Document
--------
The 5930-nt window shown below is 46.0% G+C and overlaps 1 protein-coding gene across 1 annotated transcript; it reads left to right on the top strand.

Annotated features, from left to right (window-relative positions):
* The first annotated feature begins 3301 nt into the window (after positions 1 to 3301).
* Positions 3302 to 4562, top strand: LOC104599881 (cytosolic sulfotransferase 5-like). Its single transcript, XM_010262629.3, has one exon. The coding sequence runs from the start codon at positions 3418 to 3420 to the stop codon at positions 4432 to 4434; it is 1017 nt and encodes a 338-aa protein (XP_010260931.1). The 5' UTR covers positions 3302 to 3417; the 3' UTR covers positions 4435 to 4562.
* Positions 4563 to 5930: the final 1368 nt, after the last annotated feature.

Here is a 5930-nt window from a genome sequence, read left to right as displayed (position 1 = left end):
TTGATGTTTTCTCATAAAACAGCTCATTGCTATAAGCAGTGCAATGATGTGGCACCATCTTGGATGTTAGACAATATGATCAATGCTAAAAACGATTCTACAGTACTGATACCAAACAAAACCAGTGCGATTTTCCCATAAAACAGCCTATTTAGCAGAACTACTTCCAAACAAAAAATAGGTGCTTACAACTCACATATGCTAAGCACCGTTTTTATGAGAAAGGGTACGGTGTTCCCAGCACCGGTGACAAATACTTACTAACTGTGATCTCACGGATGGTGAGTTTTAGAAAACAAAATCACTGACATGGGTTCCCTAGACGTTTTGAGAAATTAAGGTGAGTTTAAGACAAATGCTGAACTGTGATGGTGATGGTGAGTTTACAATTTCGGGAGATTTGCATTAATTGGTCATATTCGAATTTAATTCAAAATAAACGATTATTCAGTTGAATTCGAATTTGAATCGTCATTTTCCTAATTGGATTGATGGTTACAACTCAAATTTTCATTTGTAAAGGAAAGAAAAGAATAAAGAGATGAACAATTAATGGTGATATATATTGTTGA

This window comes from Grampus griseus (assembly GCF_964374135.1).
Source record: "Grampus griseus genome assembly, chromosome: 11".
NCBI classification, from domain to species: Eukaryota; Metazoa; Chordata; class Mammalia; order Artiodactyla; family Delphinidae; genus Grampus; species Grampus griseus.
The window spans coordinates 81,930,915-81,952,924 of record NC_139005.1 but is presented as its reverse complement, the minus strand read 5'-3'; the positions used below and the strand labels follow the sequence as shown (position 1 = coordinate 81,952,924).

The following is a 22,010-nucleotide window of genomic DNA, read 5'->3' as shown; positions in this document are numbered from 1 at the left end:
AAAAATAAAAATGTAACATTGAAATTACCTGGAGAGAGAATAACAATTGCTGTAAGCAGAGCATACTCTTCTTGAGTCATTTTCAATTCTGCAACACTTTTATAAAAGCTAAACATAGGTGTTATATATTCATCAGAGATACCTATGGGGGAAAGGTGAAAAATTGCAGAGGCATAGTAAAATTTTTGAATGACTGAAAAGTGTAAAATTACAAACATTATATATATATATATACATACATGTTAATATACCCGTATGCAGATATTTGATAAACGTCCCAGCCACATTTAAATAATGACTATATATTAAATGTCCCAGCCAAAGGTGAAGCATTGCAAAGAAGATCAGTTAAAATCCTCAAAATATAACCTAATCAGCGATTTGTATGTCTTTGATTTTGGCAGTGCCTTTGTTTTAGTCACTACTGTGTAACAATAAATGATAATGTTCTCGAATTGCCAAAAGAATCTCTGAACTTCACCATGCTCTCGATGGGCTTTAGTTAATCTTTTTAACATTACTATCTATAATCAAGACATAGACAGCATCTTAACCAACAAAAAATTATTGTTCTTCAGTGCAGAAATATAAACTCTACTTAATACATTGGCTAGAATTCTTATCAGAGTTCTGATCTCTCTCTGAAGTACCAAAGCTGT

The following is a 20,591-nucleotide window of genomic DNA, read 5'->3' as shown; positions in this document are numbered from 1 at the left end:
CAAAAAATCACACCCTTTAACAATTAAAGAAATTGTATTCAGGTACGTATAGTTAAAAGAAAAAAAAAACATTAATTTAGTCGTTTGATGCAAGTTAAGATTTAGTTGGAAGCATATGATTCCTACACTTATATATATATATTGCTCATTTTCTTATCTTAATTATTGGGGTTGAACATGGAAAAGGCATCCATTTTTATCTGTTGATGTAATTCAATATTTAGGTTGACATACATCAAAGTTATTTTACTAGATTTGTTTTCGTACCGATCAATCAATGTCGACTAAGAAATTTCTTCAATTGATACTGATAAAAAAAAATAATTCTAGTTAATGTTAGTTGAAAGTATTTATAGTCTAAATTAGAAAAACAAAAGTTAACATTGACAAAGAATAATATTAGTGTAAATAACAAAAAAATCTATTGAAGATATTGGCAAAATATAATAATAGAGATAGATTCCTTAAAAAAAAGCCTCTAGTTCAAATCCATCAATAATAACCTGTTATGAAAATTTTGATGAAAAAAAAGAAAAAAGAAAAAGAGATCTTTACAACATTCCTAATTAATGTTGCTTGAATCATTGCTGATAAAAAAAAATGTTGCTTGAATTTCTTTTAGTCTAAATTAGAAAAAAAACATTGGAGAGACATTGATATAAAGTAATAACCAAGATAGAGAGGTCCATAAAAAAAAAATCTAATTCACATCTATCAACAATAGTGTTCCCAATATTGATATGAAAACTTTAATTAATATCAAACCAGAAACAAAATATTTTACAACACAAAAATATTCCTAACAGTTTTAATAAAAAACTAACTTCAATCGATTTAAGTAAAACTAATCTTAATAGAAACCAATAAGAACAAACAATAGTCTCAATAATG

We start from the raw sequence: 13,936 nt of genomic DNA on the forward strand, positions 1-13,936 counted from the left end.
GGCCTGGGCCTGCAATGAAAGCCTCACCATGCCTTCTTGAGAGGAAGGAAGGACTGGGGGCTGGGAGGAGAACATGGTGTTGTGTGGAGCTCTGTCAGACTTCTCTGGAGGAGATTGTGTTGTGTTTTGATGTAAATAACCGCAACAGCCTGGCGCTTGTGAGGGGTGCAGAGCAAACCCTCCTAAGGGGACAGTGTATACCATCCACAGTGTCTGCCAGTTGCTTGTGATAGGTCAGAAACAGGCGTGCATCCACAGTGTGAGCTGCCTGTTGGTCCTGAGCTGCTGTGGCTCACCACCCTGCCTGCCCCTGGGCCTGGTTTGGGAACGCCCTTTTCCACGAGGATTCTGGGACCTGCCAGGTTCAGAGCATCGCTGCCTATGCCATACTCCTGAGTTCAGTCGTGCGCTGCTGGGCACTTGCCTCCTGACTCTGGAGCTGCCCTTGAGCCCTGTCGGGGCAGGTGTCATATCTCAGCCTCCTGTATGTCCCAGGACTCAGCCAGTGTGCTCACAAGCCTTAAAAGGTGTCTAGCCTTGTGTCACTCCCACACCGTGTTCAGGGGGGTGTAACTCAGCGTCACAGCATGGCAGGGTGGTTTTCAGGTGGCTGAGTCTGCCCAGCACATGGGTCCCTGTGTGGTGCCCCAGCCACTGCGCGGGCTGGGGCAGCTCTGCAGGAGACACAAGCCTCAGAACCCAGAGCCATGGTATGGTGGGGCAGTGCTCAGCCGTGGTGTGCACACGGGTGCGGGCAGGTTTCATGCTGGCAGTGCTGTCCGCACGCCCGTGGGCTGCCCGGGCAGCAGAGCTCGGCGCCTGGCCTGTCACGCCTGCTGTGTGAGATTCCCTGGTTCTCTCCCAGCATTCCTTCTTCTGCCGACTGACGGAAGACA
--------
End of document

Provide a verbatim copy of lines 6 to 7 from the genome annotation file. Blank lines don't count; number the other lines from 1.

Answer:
Here is a 5930-nt window from a genome sequence, read left to right as displayed (position 1 = left end):
TTGATGTTTTCTCATAAAACAGCTCATTGCTATAAGCAGTGCAATGATGTGGCACCATCTTGGATGTTAGACAATATGATCAATGCTAAAAACGATTCTACAGTACTGATACCAAACAAAACCAGTGCGATTTTCCCATAAAACAGCCTATTTAGCAGAACTACTTCCAAACAAAAAATAGGTGCTTACAACTCACATATGCTAAGCACCGTTTTTATGAGAAAGGGTACGGTGTTCCCAGCACCGGTGACAAATACTTACTAACTGTGATCTCACGGATGGTGAGTTTTAGAAAACAAAATCACTGACATGGGTTCCCTAGACGTTTTGAGAAATTAAGGTGAGTTTAAGACAAATGCTGAACTGTGATGGTGATGGTGAGTTTACAATTTCGGGAGATTTGCATTAATTGGTCATATTCGAATTTAATTCAAAATAAACGATTATTCAGTTGAATTCGAATTTGAATCGTCATTTTCCTAATTGGATTGATGGTTACAACTCAAATTTTCATTTGTAAAGGAAAGAAAAGAATAAAGAGATGAACAATTAATGGTGATATATATTGTTGA